WILDWOOD — The smell of hot Italian sausage wafted through the air Saturday afternoon at Fox Park.
A band performed Bobby Rydel’s “Wildwood Days” as locals and out-of-towners gorged on pizza and cheese-steaks for the second and final day of the Wildwood Olde Time Italian Festival.
The event has taken place in Wildwood for more than 20 years, though the past two years’ festivals were canceled due to rain. But despite heavy winds, a large crowd had congregated by 12:30 p.m. to celebrate Italian culture and support local organizations and vendors.
Local shops had set up tents, and eateries from as far as Philadelphia brought their food trucks to the park.
“Right after we close this weekend, we’ll start working on the next one,” said Joe Montello, president of the Sons of Italy Wildwood chapter, which sponsored the event. “It’s always the fourth weekend after Labor Day, and we had a study a few years back by the Greater Wildwoods Tourism Improvement and Development Authority that this event (typically) draws roughly 40,000 people for the weekend.”
Montello said he expected about 10,000 people to walk through the park’s gate Saturday.
The Sons of Italy donates to multiple organizations in the form of scholarships and aid to Alzheimer’s groups, Montello said.
He said he’s uncertain of the festival’s future but is actively trying to bring younger members into the Sons of Italy to continue it and to continue to donate to good causes.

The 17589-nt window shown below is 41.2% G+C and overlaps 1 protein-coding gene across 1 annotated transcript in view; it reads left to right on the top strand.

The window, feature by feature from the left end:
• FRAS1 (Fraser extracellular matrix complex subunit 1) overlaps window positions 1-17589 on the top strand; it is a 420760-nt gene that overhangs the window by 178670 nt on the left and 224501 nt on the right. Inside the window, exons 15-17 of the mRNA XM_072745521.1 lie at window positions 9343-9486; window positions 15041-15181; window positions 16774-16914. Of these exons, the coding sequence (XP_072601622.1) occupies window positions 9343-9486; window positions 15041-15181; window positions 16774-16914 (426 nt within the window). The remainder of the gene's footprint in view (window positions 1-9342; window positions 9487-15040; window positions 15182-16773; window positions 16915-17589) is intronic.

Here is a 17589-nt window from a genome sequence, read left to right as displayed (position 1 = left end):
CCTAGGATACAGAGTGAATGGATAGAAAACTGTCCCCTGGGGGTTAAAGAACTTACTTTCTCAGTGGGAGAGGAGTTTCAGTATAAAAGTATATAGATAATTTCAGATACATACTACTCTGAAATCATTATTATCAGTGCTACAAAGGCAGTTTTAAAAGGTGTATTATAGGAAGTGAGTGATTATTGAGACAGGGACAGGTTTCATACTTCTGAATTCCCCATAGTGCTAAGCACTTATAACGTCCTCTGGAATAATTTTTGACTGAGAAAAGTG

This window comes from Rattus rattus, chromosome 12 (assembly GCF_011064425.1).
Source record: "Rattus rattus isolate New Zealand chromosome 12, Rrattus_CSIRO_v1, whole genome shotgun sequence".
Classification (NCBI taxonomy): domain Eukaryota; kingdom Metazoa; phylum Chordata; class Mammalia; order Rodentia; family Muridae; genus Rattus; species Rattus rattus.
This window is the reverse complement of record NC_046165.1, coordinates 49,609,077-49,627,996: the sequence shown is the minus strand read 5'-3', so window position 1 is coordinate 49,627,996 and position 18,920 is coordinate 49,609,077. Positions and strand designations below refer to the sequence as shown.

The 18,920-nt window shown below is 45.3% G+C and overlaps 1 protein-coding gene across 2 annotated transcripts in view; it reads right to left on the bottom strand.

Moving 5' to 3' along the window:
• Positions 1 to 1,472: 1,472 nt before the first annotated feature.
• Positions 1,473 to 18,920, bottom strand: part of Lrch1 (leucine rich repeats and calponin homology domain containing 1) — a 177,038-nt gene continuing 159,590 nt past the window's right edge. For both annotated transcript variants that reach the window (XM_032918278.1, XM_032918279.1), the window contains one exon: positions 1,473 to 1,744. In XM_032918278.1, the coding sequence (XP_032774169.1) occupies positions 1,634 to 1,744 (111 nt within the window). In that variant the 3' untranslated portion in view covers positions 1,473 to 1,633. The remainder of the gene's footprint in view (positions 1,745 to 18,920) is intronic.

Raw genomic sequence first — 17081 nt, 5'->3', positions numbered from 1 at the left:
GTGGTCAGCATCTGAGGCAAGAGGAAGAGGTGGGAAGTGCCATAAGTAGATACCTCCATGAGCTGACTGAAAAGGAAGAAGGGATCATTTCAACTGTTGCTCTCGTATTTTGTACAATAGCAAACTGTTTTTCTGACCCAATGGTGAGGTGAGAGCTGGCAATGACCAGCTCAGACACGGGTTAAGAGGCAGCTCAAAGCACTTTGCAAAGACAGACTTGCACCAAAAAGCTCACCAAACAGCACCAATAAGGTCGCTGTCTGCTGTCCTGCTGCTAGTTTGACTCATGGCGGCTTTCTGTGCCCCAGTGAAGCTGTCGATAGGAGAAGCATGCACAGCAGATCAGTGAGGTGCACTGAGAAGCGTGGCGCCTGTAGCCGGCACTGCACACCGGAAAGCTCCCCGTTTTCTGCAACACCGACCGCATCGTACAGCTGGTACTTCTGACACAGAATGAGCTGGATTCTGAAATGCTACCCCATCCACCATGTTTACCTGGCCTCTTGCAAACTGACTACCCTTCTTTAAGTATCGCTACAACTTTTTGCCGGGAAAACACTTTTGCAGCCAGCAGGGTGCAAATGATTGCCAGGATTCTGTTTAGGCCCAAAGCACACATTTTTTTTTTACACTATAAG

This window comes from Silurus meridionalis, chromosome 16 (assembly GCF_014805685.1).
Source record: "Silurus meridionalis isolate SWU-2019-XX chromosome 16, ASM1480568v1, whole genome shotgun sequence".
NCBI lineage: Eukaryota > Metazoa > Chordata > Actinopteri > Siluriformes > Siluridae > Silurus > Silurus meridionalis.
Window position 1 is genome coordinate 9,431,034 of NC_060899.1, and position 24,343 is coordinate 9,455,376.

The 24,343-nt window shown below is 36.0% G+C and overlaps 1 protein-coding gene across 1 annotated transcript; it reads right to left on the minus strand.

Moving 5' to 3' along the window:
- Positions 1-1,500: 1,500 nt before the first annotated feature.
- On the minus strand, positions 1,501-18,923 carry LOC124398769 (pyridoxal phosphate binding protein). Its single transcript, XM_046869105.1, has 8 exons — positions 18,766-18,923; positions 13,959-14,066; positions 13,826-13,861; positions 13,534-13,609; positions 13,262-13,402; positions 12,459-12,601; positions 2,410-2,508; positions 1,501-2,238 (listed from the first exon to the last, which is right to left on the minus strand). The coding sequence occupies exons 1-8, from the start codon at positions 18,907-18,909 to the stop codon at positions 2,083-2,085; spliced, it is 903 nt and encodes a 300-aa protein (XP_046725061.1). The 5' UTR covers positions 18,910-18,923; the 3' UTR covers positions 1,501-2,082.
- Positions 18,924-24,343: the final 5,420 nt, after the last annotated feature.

“Let’s face it, these diseases don’t get better, they get worse,” he said.
Loretta Aloi, of Blackwood, Camden County, was diagnosed with a rare form of blood cancer. She has yet to find a match for a bone marrow transplant and set up a table at the festival so people could take swab tests to see whether they qualify as a match for her or others.
Members of the Mystic Island Volunteer Fire Company on Saturday assisted the Marine Mammal S…
Aloi had just gotten married last Friday and said she hoped that spending her honeymoon at the Italian Festival would end up helping someone.
“If they can’t help me, then hopefully they can help somebody else. We’re just trying to get a match,” Aloi said.
Lines formed for dishes like pizza rolls and cannolis. Reeree Altieri donned an Italian track jacket and served food for La Piazza in Wildwood.
She said the festival is a good way to promote Italian culture through food and music.
“We’ve been part of this festival for something like 10 years,” said Altieri. “It just makes people come together and just be proud of their heritage.”